The exposure introduced new possibilities to Gina. The fierce competitor within was awoken. She participated in other contests, included a mini-triathlon. She discovered what worked for her and capitalized on it.
Gina lost 10 pounds through the contest. By one year later, she lost the final 10 pounds of her 50-pound weight loss goal. “More importantly, I can happily say I have been exercising for two years and I love it!” she emphasizes. Gina learned her trick to commitment– a little camaraderie and a lot of competition.
She still is going strong. However, this year, she participates in the Biggest Winner to help others win. She urges members, “If you see me around the Center, and you definitely will, ask me anything about winning. I’m here to help you be the winner you are!” Her personal goal with the contest is to stay focused on fitness variety and healthful eating.
Although you may not share Gina’s competitive spirit, learn from her determination and be inspired by her enthusiasm. Perhaps you don’t enjoy competing against others. Instead, rally yourself to do better than yesterday. A healthy lifestyle is a journey to self-discovery on physical, emotional, and spiritual levels. Experiment with fitness, food, and life.
Take what you love and make it yours. If you enjoy running, expand on it. If you like to dance, try a Zumba™ class. Don’t force spinach if you don’t like it. Find healthy foods you enjoy. Maintaining a healthy lifestyle should not feel like a punishment. It should be filled with positive elements that come naturally to you.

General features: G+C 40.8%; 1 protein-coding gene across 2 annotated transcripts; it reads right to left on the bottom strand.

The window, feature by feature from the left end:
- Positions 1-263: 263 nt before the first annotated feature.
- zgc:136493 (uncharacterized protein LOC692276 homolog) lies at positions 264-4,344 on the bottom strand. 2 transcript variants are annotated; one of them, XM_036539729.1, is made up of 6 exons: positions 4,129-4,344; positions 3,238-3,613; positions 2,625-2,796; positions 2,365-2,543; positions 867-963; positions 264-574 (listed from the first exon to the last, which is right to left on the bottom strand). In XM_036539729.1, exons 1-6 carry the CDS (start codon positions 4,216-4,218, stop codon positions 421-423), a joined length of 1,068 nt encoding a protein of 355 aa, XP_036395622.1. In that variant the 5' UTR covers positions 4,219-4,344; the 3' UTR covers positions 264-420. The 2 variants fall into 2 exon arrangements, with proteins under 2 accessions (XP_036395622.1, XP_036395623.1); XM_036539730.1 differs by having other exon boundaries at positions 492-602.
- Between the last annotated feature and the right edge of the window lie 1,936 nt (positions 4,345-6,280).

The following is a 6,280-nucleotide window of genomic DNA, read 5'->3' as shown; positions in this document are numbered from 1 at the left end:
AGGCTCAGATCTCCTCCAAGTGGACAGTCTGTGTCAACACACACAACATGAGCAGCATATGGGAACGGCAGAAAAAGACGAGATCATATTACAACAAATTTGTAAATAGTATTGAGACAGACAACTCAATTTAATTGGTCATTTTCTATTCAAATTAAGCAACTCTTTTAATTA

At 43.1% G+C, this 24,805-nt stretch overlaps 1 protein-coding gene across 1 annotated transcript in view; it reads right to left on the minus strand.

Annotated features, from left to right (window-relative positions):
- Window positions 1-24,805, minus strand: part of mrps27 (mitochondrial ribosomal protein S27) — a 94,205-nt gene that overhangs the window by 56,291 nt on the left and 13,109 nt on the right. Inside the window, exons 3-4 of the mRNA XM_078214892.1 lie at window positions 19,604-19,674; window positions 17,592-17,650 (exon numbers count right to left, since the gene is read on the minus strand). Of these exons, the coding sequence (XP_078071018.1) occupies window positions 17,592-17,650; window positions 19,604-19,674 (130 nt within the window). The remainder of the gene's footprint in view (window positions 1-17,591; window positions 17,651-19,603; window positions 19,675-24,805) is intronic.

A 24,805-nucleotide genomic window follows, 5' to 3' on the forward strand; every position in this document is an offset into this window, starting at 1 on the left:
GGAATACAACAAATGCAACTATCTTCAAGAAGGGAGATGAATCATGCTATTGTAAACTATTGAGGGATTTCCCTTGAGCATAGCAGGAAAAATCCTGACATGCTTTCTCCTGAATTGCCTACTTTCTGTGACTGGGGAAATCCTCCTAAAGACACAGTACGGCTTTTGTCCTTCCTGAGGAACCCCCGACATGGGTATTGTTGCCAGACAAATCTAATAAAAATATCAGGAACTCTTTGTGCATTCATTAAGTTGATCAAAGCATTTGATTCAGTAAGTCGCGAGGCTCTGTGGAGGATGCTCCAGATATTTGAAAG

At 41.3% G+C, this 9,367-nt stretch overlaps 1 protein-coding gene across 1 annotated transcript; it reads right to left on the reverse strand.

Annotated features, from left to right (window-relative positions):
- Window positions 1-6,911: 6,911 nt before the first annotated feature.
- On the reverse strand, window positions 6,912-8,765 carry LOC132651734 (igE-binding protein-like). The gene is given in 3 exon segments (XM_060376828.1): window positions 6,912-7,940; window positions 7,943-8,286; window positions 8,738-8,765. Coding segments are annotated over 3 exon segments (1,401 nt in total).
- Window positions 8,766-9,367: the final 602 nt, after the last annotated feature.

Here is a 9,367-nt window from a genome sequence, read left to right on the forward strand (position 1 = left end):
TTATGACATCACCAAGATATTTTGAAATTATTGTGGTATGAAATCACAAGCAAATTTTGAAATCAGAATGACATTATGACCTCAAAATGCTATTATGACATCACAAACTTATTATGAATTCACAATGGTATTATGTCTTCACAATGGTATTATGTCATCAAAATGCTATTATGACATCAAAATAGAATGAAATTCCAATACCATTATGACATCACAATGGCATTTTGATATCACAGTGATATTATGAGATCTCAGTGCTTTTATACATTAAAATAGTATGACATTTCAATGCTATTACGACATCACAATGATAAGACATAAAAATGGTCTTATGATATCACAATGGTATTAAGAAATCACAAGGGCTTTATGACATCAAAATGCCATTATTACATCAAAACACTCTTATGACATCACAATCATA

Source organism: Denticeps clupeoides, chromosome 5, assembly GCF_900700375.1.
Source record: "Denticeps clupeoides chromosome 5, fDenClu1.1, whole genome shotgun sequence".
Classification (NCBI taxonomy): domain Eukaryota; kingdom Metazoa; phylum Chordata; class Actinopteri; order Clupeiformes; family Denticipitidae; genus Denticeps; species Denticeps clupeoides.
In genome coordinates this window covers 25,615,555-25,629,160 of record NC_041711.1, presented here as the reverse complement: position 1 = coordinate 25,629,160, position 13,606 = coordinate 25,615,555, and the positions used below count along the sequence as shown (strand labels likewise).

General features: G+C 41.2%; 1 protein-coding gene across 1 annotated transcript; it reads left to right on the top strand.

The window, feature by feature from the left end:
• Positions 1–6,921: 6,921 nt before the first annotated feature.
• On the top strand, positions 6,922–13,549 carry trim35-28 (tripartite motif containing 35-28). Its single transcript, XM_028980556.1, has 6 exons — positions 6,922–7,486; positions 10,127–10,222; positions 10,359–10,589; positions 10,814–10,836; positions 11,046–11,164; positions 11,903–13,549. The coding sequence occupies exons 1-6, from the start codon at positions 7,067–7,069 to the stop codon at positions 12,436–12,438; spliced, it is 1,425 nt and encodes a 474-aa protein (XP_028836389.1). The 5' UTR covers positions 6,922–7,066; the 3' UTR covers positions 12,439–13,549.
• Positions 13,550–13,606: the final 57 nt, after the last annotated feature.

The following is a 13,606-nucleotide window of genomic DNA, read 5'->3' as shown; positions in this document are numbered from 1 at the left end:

Time is scarce. The only way to manage fitness and proper nutrition is to make it appealing enough to override daily obstacles. Admittedly, there will be days when even your most fun workout won’t be doable. Long-term allows for this.
Count Calories or Calories that Count?
Make calories count more than counting calories. Live by this tongue twister! Restrictive diets or methods that require careful calorie counting are not long-term compatible. They may help reach the weight loss, yet their strict requirements often make them a challenge to maintain.
It goes back to the fun factor: How enjoyable is a lifestyle of continuous calorie counting and deprivation? For the answer, ask your friend who gained everything back and then some. Strict calorie counting is typically not sustainable, and for good reasons.
Focus on portion control and better food choices. Choose calories packed with nutrition so when you eat, you eat well. With the number game, a small candy bar may have less calories than a healthier choice, mistakenly reflecting the candy as a dieter’s better option. Numbers can be deceiving. Quality trumps all.
Eat a diet rich in fiber to feel full without packing on empty calories. Vegetable soup or salad is a healthy pre-meal habit. Start a meal with your digestive system already working on this fiber-filled appetizer. It can reduce calorie consumption by 10 percent. Minimize carbohydrate intake. Carbs metabolize as sugar, which leaves you hungry and without energy to do more than rip open a bag of junk food.
The American Dietetic Association recommends dairy products in a diet focused on weight management. The National Dairy Council suggests three daily servings of low- or nonfat milk, cheese, or yogurt to help lose weight and burn calories. Often rich in calcium and vitamin D, such dairy is a positive supplement to any diet. Raise your milk to that!
Without realizing it, you’ll cross a threshold. You will automatically make smart choices and enjoy improved health. The habits became a lifestyle. That satisfaction goes well beyond a smaller-sized wardrobe. When living well, weight-watching may become a thing of the past. Your mindset shifts. You think healthy, act healthy– oh, and yes– your pant size follows suit.
“Make Weight Management a Lifetime Goal,” by Chris Iliades at www.everydayhealth.com.
Beach trail (introductory photo): http://www.flickr.com/photos/mikecogh/5424874110/
Tape measure with sweets: © Sherrie Smith at www.dreamstime.com